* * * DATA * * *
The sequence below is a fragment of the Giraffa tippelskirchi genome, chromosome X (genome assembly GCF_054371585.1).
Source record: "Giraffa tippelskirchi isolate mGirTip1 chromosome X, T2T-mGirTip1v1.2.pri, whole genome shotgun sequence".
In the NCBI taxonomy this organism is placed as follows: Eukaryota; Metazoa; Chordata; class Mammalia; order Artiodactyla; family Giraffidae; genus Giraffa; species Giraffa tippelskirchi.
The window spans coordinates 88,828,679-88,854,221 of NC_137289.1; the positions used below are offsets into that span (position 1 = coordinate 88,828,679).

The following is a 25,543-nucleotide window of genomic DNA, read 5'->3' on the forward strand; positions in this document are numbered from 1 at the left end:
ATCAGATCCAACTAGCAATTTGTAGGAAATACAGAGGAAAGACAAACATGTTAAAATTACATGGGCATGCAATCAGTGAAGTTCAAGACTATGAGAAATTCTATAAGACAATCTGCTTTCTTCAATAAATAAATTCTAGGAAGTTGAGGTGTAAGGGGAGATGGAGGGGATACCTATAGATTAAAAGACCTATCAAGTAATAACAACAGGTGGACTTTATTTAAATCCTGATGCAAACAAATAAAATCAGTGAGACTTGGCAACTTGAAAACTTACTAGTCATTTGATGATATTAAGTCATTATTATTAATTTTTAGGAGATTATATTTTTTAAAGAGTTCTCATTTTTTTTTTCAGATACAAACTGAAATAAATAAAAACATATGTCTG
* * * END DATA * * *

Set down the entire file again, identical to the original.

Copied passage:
The sequence below is a fragment of the Giraffa tippelskirchi genome, chromosome X (genome assembly GCF_054371585.1).
Source record: "Giraffa tippelskirchi isolate mGirTip1 chromosome X, T2T-mGirTip1v1.2.pri, whole genome shotgun sequence".
In the NCBI taxonomy this organism is placed as follows: Eukaryota; Metazoa; Chordata; class Mammalia; order Artiodactyla; family Giraffidae; genus Giraffa; species Giraffa tippelskirchi.
The window spans coordinates 88,828,679-88,854,221 of NC_137289.1; the positions used below are offsets into that span (position 1 = coordinate 88,828,679).

The following is a 25,543-nucleotide window of genomic DNA, read 5'->3' on the forward strand; positions in this document are numbered from 1 at the left end:
ATCAGATCCAACTAGCAATTTGTAGGAAATACAGAGGAAAGACAAACATGTTAAAATTACATGGGCATGCAATCAGTGAAGTTCAAGACTATGAGAAATTCTATAAGACAATCTGCTTTCTTCAATAAATAAATTCTAGGAAGTTGAGGTGTAAGGGGAGATGGAGGGGATACCTATAGATTAAAAGACCTATCAAGTAATAACAACAGGTGGACTTTATTTAAATCCTGATGCAAACAAATAAAATCAGTGAGACTTGGCAACTTGAAAACTTACTAGTCATTTGATGATATTAAGTCATTATTATTAATTTTTAGGAGATTATATTTTTTAAAGAGTTCTCATTTTTTTTTTCAGATACAAACTGAAATAAATAAAAACATATGTCTG